"When I found out about the deferral program, I decided to spend the year doing self-enrichment activities, like taking art classes and volunteering for a nonprofit," said Banks, 27. "I'm going to be a lawyer for the next 20, 30 or 40 years of my life, so I'm glad to have this year to sort of recharge my life. I can't say I'm happy for the reasons this has happened, though."
At Penn State's law school, about 13 students out of the 210 that made up the school's spring 2009 graduating class have seen their jobs deferred for up to a year.
"The significantly reduced hiring rates for current 2Ls and 3Ls may accelerate the deferral bubble through the system, but at this generation of law students' expense, unfortunately," Montoya said.
Despite the diminishing number of summer associate and entry-level positions, many undergraduate students are applying to law schools, or other graduate school programs, to ride out the recession.
"It's a general truth that when the economy tanks, everyone goes back to school," Banks said. "Even though there aren't any jobs in law, people are still applying to law school. Obviously, everyone's hoping that when they get out, [the economy] will have improved."
Patricia White, dean of the University of Miami School of Law, advised prospective students not to "look to law school as a safe harbor" to wait out the economic storm, and even offered incentives to students willing to defer admission for a year.
Another law school, Southwestern Law in Los Angeles, is being up front about salary prospects. Bryant Garth, Southwestern's dean, tells students that they're in for a huge disappointment if they counted on starting salaries of $160,000 per year.
This is a surprise to some because there has been an underlying assumption for decades that if you obtain a high GPA at an elite school, you will be able to find a high-paying job at a big law firm.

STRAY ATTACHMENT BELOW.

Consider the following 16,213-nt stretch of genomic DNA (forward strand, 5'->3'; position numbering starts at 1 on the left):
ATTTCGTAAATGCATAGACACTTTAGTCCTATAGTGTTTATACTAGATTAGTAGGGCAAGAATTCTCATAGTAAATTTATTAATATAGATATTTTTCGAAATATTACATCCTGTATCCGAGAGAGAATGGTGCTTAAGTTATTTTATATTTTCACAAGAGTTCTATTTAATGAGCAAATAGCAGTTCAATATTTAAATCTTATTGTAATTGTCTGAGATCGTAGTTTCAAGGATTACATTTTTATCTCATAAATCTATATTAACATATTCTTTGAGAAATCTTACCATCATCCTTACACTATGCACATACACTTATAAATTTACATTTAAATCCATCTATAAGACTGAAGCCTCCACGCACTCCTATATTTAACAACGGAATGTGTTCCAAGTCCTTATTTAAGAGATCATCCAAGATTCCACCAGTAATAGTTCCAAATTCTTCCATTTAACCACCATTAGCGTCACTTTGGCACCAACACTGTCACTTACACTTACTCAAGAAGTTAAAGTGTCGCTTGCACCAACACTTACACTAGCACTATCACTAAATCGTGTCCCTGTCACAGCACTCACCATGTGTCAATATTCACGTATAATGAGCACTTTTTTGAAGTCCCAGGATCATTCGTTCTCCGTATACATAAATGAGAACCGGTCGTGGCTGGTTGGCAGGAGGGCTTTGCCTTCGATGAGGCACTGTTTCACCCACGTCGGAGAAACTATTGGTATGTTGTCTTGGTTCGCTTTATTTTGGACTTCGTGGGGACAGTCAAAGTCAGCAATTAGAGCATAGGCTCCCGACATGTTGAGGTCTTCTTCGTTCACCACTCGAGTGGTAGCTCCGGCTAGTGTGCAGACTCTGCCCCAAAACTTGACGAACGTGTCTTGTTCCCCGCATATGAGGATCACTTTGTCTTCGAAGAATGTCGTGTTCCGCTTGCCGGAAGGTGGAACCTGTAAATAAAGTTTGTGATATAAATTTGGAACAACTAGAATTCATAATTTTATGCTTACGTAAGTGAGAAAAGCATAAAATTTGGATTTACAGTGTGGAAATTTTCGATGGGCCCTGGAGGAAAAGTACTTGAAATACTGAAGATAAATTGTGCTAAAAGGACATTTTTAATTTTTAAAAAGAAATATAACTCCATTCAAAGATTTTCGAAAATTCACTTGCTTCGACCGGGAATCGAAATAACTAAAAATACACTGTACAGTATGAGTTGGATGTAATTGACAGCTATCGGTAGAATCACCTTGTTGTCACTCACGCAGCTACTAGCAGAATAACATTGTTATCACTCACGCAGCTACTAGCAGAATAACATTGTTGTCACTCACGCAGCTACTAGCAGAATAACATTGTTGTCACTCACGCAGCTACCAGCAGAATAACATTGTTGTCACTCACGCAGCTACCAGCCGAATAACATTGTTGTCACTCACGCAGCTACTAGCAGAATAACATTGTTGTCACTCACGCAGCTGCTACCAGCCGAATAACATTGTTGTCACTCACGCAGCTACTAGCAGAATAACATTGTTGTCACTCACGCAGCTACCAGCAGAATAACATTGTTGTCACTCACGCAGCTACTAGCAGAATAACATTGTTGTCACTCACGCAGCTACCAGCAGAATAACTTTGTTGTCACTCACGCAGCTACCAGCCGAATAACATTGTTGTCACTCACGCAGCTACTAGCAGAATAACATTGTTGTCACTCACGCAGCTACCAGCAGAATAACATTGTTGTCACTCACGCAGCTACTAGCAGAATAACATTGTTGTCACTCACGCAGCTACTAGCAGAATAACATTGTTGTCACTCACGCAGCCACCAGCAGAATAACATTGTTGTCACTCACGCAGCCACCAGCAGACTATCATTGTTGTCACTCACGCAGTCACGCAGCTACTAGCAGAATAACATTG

Instead, some graduates are now struggling to find jobs and pay off their debt of more than $200,000, in some cases, from law school.
In a recent blog posted on the Veritas Prep Web site, a company that offers graduate school application services, the director of admissions consulting emphasized that law school is not a panacea.
Lawyers who want to work in highly coveted positions are going to have to hustle; perhaps spending summers working for free. Hoff also advised students to put cost first and foremost atop the list of criteria that they evaluate in selecting a law school.
In response to the tough job market and debt load taken on by law students, some recent graduates are considering alternative ways to find jobs.
Ian Pittman, a 26-year-old from Caskerville, Texas, and Leigh Jorgeson, a 25-year-old from Austin, Texas, started their own law firm after graduating from the University of Texas in May.
Jorgeson aspired to land a job with a large Dallas firm. But, months before graduation, her high-paying job offer was revoked.
Pittman had initially hoped to find a job at a small family firm. Then he interned for a solo-practicing family law attorney the summer before graduation and considered making it on his own.